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#ActualNorman Barrows

Posted 08 March 2013 - 02:10 PM

So in other words, I was only partially correct, you were optimizing something trivial but it wasn't being called thousands of times a frame, it wasn't even being called.   

 

i hadn't gotten to optimizing yet, i was still in the speculation and educated guess phase. sometimes it can show obvious things like out of order trivial rejections in loops, constants being re-calculated inside loops, and other first pass - write it easy, not fast coding stuff.  then you break bad with the timers and tracing once you've done the obvious stuff.    inspecting the code and thinking about it first will give you a good idea what the timers will tell you. if not, then learn from the timers, and next time you'll do a better job of predicting the profile results, or not writing lazy code in the first place where you know its going to matter. just doing the obvious stuff got me from 22 seconds down to about 7 seconds. a trace indicates that no further speedups are possible with atan and range while target selection continues to be done at a rate of only once every five seconds. I'd like to do target selection once per second to make them more responsive. until then, atan and range are fast enough. i now need to look at setstate(), the expert system that sets AI state, and runstate(), the code that executes the various AI states. I know that setstate() can be sped up. for MAINTAIN_DISTANCE_AI herds, every frame it "rolls the dice" to determine if a critter changes AI state between wander, flock, and stand. and sometimes "rolls the dice" to determine what they do next (wander vs flock, etc). runstate() can be sped up too. i have't sliced the avian and non-avian AI into totally separate parts yet, so many of the move() routines (attack, run, etc) have two branches of code in them, one for avians and one for non-avians. splitting that up so its just one short clean shot of code will eliminate some flow control checks. but not potentially setting state every frame , and instead doing it once per sec or so will be the major speedup.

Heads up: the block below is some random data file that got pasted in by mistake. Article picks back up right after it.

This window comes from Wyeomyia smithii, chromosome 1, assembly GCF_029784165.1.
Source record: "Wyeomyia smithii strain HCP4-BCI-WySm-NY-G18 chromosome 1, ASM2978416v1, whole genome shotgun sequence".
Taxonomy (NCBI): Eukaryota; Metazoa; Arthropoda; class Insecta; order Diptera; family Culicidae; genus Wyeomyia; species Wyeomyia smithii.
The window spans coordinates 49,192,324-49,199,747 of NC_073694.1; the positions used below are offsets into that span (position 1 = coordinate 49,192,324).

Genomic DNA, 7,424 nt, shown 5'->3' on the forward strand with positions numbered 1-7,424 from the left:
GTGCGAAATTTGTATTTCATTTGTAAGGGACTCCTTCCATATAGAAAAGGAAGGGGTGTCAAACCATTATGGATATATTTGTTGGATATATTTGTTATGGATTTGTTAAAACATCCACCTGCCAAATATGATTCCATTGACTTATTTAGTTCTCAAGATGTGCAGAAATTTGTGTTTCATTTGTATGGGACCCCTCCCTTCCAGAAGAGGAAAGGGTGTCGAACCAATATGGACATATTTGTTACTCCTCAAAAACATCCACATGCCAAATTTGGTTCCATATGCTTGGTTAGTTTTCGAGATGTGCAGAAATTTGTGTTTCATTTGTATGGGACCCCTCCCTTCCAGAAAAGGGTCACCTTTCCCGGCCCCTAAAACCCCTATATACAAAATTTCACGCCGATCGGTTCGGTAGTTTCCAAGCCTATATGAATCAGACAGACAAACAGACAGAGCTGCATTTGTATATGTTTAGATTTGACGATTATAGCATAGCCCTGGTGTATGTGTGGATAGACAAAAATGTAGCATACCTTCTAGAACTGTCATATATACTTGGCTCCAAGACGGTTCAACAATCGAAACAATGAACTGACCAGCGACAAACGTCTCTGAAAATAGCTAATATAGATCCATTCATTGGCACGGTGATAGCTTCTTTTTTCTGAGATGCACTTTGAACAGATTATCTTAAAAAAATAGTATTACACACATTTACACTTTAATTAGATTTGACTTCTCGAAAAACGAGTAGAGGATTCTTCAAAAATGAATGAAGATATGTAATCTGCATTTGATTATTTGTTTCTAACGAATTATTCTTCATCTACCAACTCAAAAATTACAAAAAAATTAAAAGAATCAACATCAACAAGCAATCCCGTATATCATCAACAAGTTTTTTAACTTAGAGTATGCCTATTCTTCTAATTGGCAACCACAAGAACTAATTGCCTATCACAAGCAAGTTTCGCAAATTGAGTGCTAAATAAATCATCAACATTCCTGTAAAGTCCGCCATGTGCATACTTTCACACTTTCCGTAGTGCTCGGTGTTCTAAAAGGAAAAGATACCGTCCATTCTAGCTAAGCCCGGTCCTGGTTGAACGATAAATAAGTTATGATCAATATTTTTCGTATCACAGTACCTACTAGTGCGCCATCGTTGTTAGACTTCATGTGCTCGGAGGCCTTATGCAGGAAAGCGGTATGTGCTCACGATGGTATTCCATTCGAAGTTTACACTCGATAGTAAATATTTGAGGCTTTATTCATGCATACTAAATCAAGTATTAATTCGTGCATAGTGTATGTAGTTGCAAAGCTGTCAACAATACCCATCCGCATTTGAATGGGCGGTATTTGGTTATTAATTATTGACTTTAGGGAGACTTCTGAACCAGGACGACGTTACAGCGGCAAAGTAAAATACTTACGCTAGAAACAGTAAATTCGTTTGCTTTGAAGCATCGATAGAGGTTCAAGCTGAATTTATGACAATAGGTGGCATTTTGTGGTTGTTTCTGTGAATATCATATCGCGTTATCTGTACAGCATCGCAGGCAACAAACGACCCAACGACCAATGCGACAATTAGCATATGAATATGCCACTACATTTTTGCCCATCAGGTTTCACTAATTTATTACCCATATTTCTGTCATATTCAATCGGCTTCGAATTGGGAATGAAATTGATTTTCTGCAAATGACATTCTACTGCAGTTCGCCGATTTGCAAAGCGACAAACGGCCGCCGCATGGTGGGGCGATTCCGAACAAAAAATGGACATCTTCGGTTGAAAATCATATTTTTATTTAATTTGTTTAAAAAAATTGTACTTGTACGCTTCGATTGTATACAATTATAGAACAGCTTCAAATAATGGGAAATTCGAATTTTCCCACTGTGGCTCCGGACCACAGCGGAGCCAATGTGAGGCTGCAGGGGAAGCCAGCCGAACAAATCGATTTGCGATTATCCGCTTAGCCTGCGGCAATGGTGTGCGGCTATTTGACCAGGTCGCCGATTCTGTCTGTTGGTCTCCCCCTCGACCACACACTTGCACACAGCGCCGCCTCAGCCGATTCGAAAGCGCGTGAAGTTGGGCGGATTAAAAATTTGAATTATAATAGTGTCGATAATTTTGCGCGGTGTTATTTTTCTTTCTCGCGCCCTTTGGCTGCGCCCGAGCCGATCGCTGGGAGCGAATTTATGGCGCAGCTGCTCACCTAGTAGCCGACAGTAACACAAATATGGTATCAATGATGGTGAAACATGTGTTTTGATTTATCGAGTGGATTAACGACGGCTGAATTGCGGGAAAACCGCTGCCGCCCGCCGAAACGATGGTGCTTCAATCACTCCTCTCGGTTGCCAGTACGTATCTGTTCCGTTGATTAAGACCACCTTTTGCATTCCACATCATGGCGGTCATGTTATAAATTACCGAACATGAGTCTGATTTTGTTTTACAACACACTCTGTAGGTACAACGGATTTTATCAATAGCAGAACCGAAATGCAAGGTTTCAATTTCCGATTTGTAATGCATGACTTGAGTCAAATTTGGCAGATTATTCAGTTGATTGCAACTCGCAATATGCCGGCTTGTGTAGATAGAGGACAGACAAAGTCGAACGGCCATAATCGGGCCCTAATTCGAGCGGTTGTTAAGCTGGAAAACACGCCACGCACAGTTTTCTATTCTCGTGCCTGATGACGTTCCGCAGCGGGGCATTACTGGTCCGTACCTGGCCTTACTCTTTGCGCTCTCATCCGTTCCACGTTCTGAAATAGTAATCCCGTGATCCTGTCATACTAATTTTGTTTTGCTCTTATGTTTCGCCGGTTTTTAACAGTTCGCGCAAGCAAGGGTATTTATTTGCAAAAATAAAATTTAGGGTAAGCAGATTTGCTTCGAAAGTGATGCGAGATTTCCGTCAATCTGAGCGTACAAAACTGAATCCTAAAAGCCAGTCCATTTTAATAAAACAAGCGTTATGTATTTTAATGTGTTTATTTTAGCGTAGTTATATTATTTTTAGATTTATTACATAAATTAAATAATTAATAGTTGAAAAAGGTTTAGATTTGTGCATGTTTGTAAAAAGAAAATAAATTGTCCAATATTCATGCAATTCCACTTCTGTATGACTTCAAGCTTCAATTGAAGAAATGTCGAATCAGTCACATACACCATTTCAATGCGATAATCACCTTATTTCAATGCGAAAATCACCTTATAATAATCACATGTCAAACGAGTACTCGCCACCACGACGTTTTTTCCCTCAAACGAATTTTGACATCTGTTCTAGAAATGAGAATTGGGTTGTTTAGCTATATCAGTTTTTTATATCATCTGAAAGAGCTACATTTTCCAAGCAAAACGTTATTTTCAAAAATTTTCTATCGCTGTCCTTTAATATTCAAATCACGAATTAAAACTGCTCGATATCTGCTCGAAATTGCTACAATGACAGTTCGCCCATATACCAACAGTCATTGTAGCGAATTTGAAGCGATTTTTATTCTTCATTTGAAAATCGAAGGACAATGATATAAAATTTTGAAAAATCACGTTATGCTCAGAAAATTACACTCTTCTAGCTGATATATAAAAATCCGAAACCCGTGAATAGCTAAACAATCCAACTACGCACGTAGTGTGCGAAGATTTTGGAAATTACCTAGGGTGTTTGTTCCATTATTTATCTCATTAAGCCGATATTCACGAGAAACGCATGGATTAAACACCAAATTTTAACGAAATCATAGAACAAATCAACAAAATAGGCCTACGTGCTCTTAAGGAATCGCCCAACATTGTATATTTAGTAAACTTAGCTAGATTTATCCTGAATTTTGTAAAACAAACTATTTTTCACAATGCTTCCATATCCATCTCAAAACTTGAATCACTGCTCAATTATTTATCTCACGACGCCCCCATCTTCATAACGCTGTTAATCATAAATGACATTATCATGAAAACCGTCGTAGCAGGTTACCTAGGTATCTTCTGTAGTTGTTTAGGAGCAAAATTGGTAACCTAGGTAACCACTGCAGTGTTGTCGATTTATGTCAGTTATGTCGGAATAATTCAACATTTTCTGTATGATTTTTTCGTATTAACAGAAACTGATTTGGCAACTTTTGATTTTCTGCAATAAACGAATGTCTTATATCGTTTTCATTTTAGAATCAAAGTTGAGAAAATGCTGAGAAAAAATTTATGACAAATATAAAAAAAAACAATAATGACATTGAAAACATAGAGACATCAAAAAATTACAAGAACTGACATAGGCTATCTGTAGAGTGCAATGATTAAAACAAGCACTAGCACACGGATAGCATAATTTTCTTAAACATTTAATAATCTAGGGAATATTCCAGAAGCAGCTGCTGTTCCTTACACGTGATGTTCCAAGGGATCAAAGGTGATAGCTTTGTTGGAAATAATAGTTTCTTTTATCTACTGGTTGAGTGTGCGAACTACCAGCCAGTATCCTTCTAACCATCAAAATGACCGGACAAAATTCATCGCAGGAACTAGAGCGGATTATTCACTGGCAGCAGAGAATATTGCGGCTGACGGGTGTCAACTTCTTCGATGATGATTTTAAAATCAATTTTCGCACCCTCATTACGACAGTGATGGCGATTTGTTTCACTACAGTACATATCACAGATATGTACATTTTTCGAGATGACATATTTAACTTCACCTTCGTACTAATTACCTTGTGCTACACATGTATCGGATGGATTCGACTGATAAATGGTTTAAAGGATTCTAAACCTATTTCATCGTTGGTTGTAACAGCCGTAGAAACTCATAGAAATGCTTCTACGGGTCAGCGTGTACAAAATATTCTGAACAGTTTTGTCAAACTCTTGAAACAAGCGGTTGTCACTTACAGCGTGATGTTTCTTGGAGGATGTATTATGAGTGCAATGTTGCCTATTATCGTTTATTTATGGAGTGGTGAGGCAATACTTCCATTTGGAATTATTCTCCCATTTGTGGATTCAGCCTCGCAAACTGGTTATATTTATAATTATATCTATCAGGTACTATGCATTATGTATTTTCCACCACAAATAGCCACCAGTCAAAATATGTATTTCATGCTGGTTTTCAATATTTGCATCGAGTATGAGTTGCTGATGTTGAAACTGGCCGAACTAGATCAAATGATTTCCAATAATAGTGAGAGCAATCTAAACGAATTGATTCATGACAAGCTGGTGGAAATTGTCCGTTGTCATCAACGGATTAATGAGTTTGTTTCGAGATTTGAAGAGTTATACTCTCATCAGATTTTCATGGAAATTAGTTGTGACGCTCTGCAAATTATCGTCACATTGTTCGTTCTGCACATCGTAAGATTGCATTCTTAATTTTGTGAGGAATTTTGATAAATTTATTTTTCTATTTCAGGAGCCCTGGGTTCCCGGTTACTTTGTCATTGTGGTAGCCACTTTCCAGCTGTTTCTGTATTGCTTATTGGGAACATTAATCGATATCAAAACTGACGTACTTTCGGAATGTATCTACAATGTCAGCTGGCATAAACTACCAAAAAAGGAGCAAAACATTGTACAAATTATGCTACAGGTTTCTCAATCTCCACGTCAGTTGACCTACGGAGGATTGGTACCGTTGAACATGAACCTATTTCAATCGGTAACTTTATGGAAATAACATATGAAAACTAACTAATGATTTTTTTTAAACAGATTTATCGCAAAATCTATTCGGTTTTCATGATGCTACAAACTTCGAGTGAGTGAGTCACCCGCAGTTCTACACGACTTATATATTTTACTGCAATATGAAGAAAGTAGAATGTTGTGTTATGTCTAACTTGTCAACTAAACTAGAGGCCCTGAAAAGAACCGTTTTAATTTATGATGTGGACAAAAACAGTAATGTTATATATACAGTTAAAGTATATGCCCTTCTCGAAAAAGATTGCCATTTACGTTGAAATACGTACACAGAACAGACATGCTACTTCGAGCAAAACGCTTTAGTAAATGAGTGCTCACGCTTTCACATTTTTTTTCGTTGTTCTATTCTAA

#1Norman Barrows

Posted 08 March 2013 - 02:08 PM

So in other words, I was only partially correct, you were optimizing something trivial but it wasn't being called thousands of times a frame, it wasn't even being called.   

 

i hadn't gotten to optimizing yet, i was still in the speculation and educated guess phase. sometimes it can show obvious things like out of order trivial rejections in loops, constants being re-calculated inside loops, and other first pass - write it easy, not fast coding stuff.  then you break bad with the timers and tracing once you've done the obvious stuff.    inspecting the code and thinking about it first will give you a good idea what the timers will tell you. if not, then learn from the timers, and next time you'll do a better job of predicting the profile results, or not writing lazy code in the first place where you know its going to matter. just doing the obvious stuff got me from 22 seconds down to about 7 seconds. a trace indicates that no further speedups are possible with atan and range while target selection continues to be done at a rate of only once every five seconds. I'd like to do target selection once per second to make them more responsive. until then, atan and range are fast enough. i now need to look at setstate(), the expert system that sets AI state, and runstate(), the code that executes the various AI states. I know that setstate() can be sped up. for MAINTAIN_DISTANCE_AI herds, every frame it "rolls the dice" to determine if a critter changes AI state between wander, flock, and stand. and sometimes "rolls the dice" to determine what the do next (wander vs flock, etc). runstate() can be sped up too. i have't sliced the avian and non-avian AI into totally separate parts yet, so many of the move() routines (attack, run, etc) have two branches of code in them, one for avians and one for non-avians. splitting that up so its just once short clean shot of code will eliminate some flow control checks. but not potentially setting state every frame , and instead doing it once per sec or so will be the major speedup.


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